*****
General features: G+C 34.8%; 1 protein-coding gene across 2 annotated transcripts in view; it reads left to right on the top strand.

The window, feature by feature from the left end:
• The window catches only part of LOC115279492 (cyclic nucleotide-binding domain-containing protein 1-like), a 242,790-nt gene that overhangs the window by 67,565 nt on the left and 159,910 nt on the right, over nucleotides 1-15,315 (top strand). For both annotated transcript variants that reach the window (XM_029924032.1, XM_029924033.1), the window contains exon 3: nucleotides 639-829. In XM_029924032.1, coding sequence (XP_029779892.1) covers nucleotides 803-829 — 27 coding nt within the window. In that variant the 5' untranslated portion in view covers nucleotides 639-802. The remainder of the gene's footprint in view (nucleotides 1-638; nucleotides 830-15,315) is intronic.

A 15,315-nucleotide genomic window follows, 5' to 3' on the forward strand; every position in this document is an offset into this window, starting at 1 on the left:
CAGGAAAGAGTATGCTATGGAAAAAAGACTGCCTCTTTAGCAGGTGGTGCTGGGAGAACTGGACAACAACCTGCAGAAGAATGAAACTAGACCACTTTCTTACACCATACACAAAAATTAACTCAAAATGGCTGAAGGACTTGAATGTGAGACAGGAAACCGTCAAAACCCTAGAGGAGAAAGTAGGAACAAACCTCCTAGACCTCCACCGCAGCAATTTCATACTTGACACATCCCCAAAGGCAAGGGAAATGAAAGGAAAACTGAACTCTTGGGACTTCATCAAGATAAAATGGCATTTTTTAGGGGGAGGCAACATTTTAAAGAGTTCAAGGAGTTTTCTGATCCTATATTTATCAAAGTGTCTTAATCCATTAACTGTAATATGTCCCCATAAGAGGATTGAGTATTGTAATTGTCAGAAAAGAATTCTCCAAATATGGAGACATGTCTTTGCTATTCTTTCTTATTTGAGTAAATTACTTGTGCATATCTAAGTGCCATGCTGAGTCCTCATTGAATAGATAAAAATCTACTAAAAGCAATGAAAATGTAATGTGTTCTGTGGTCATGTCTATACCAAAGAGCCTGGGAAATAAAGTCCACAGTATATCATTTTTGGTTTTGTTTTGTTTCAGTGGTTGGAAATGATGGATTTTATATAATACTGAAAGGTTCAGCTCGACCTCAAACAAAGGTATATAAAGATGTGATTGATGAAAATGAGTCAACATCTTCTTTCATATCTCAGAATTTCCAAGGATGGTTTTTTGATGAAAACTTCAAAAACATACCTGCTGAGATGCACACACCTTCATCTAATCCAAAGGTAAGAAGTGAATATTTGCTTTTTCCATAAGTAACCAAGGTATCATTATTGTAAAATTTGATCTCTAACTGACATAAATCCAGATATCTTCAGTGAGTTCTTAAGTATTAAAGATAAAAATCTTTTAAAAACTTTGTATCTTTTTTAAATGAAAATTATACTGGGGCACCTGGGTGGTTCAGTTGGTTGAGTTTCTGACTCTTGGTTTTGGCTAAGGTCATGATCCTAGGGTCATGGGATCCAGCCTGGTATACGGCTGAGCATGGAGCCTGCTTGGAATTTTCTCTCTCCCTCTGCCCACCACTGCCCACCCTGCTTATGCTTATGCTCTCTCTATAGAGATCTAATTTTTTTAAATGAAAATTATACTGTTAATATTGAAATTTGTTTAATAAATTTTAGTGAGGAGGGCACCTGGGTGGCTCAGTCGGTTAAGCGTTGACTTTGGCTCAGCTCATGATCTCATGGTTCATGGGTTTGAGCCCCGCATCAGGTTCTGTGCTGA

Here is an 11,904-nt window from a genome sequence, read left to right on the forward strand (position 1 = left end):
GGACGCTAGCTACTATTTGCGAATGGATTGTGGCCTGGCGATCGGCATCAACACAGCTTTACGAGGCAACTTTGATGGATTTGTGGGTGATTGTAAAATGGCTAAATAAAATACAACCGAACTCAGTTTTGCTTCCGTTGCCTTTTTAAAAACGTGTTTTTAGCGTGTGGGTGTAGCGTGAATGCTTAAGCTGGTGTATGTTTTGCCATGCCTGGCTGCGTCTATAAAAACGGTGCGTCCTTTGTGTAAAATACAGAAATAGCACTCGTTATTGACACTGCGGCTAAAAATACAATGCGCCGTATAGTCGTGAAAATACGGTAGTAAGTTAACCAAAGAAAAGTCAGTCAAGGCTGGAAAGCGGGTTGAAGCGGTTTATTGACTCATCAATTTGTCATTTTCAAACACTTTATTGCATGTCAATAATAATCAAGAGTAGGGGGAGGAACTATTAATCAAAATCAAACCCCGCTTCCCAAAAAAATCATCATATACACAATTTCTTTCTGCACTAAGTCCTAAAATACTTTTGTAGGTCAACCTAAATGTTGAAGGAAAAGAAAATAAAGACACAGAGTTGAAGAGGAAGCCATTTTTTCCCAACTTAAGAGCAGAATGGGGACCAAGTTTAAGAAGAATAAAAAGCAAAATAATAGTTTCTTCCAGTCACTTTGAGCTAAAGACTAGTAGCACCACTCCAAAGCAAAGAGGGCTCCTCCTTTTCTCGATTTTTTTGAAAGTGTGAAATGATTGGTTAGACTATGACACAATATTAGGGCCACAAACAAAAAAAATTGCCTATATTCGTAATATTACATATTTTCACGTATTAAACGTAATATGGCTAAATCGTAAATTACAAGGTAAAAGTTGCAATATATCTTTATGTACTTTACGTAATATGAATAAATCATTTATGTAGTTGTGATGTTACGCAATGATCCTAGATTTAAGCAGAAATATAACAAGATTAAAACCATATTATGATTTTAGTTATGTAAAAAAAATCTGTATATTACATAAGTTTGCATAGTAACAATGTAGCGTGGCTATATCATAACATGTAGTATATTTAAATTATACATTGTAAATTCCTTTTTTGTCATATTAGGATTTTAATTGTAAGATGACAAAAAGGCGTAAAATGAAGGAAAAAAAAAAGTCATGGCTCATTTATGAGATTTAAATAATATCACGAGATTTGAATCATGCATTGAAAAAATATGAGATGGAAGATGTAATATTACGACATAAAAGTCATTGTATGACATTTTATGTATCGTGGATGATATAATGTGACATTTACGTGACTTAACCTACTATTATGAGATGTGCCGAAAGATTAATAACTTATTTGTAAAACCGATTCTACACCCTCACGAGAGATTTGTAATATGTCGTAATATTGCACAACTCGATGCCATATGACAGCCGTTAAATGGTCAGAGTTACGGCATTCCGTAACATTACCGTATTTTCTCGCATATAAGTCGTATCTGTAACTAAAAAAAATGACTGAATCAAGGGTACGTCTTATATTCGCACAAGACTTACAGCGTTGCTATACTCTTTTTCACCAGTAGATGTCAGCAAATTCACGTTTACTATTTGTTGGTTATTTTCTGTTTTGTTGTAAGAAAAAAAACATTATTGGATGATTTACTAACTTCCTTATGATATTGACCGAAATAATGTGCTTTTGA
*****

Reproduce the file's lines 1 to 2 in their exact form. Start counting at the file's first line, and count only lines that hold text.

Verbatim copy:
General features: G+C 34.8%; 1 protein-coding gene across 2 annotated transcripts in view; it reads left to right on the top strand.

The window, feature by feature from the left end: